I was probably doing at least forty five or fifty when I smashed, head on, into him. They say it all moves in slow motion when things like this happen and such was the case for me. I remember twice yelling paisahb, which means ‘sir’, as I saw him pulling out. At first it was a short, desperate, (hilariously) shrill, PAISAHB!! I remember a sinking feeling in my chest as I realized that we were going to crash, that there was nothing I could do to avoid it. Oh shit, I thought, here it is. I remember bracing myself, flexing my muscles and clenching my jaw. This, along with the fact that I was on the heavier and faster vehicle, is probably what led to me escaping relatively unscathed.

My second paisahb was through gritted teeth and only halfway through when we hit (as in paisahBAM). I was thrown to the right, Tara’s rear wheel lifting off the tarmac and twisting in midair. I rolled and lay there on my back, breathing and staring at the sky in shock. I pulled myself to my feet almost immediately. Checking myself over, I had another shock when I realized I was fine. I felt a little pain in my knees, elbows and wrists. A trickle of blood from a few tiny spots of road rash on my hands and joints. Otherwise nothing.

I looked over to where the man lay on the asphalt. He was woozy and bleeding from his nose. Locals (who, I gathered, he had been talking with on the side of the road before pulling out) ran over and carried him and his wife to the side of the road. She was wailing and clutching him, but physically unharmed as far as I could see. The man lay there, bleeding, with a faraway look in his eyes. I crumpled at his feet. Unable to communicate my sorrow verbally, I touched my forehead to his toes and said paisahb over and over again.

The other villagers, now growing in number, pulled me to my feet shaking their heads. They clearly thought that I was not in the wrong and so shouldn’t be showing such strong deference. Issues of blame hadn’t quite crossed my mind at this point. I automatically assumed responsibility mostly due to the fact that this was his country and I was the foreigner. I was, therefore, in the wrong. If I wasn’t joy riding around his country this never would have happened.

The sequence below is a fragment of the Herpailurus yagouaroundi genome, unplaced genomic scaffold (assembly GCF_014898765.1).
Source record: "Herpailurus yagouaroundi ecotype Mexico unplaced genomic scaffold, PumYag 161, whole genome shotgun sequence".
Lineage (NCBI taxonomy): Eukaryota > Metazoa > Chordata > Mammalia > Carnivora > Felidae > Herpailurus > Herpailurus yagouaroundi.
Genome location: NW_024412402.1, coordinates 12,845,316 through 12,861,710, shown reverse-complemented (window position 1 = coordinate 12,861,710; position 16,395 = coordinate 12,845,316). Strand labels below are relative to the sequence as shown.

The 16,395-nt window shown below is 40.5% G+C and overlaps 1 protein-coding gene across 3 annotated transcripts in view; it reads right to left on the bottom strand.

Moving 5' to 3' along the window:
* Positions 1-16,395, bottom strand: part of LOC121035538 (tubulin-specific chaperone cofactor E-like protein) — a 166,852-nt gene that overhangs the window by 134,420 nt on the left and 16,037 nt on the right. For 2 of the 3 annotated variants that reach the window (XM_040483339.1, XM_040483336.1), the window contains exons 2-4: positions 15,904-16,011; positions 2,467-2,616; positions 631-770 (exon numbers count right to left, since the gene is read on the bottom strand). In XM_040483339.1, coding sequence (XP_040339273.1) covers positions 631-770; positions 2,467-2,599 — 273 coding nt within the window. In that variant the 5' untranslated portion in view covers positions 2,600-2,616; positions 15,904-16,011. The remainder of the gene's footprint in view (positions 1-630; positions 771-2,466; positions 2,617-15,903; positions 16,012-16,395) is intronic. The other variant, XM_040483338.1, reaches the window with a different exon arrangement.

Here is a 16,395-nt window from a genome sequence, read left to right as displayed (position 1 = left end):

I have heard from other biking foreigners that the best thing to do when you get in an accident is flee the scene immediately. They told me horror stories about mobs of angry villagers beating foreigners and having them arrested. That no matter whose fault it was they’ll always blame you and hold you financially or criminally responsible. God forbid you ever hit a cow.

I had no such experience. The locals were very supportive and making sure I was okay. I said tikka, tikka, saab tikka (good, good, all good). I helped them pull the two crumpled bikes off the road. We put the man, who was now fully conscious and doing fine, in an ambulance and his wife followed on the back on another bike. I sat on the side of the road breathing, fighting back tears of shock and fear. I was physically fine but shaken badly. The locals, in standard form, simply stood in a circle around me and stared. A few who spoke some English showed up and were quite helpful. I asked them about getting a truck and whether I should go back to Patna or toward Bodhgaya. They told me to wait for the police.

We waited for the police for over an hour. I crossed the road away from the gathered villagers and sat alone on the dirt shoulder, staring into the rice fields. Children played with old bike tires and sticks, running down a dirt path keeping the tire rolling. Water buffalo rolled in a little pond. Some villagers squatted in rice fields, cutting the stalks at the root and flattening them down to dry in the sun. I cried quietly. I called my friend Steve from Montreal and discussed what I should do with the bike. He told me to get to the biggest city nearby, as it would have the best mechanics. He asked if I was all right. Yeah, I’m fine, I lied. For the first time in the past four months, I really, truly missed you all.